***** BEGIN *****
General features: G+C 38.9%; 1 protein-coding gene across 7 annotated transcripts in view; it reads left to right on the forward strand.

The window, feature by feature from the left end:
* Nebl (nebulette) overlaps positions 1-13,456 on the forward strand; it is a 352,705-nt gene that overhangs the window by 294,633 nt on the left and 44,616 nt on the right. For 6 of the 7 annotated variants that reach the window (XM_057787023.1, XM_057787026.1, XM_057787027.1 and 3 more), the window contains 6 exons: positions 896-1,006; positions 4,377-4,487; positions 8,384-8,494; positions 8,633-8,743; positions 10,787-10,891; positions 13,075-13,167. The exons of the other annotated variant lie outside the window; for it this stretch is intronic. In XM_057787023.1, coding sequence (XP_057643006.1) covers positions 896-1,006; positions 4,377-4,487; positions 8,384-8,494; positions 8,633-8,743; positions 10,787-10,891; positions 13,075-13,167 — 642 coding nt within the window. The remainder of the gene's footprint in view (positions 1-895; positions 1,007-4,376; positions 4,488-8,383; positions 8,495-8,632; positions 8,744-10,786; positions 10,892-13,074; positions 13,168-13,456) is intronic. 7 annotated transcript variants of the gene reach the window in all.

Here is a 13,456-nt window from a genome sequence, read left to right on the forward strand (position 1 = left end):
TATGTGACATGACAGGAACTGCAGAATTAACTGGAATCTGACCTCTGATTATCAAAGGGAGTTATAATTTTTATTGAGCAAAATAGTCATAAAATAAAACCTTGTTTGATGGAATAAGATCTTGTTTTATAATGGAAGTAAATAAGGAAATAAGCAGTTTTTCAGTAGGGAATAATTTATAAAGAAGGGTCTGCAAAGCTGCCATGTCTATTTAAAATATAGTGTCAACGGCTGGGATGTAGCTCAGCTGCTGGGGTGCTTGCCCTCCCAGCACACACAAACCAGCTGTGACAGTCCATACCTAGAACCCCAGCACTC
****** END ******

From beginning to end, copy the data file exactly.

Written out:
General features: G+C 38.9%; 1 protein-coding gene across 7 annotated transcripts in view; it reads left to right on the forward strand.

The window, feature by feature from the left end:
* Nebl (nebulette) overlaps positions 1-13,456 on the forward strand; it is a 352,705-nt gene that overhangs the window by 294,633 nt on the left and 44,616 nt on the right. For 6 of the 7 annotated variants that reach the window (XM_057787023.1, XM_057787026.1, XM_057787027.1 and 3 more), the window contains 6 exons: positions 896-1,006; positions 4,377-4,487; positions 8,384-8,494; positions 8,633-8,743; positions 10,787-10,891; positions 13,075-13,167. The exons of the other annotated variant lie outside the window; for it this stretch is intronic. In XM_057787023.1, coding sequence (XP_057643006.1) covers positions 896-1,006; positions 4,377-4,487; positions 8,384-8,494; positions 8,633-8,743; positions 10,787-10,891; positions 13,075-13,167 — 642 coding nt within the window. The remainder of the gene's footprint in view (positions 1-895; positions 1,007-4,376; positions 4,488-8,383; positions 8,495-8,632; positions 8,744-10,786; positions 10,892-13,074; positions 13,168-13,456) is intronic. 7 annotated transcript variants of the gene reach the window in all.

Here is a 13,456-nt window from a genome sequence, read left to right on the forward strand (position 1 = left end):
TATGTGACATGACAGGAACTGCAGAATTAACTGGAATCTGACCTCTGATTATCAAAGGGAGTTATAATTTTTATTGAGCAAAATAGTCATAAAATAAAACCTTGTTTGATGGAATAAGATCTTGTTTTATAATGGAAGTAAATAAGGAAATAAGCAGTTTTTCAGTAGGGAATAATTTATAAAGAAGGGTCTGCAAAGCTGCCATGTCTATTTAAAATATAGTGTCAACGGCTGGGATGTAGCTCAGCTGCTGGGGTGCTTGCCCTCCCAGCACACACAAACCAGCTGTGACAGTCCATACCTAGAACCCCAGCACTC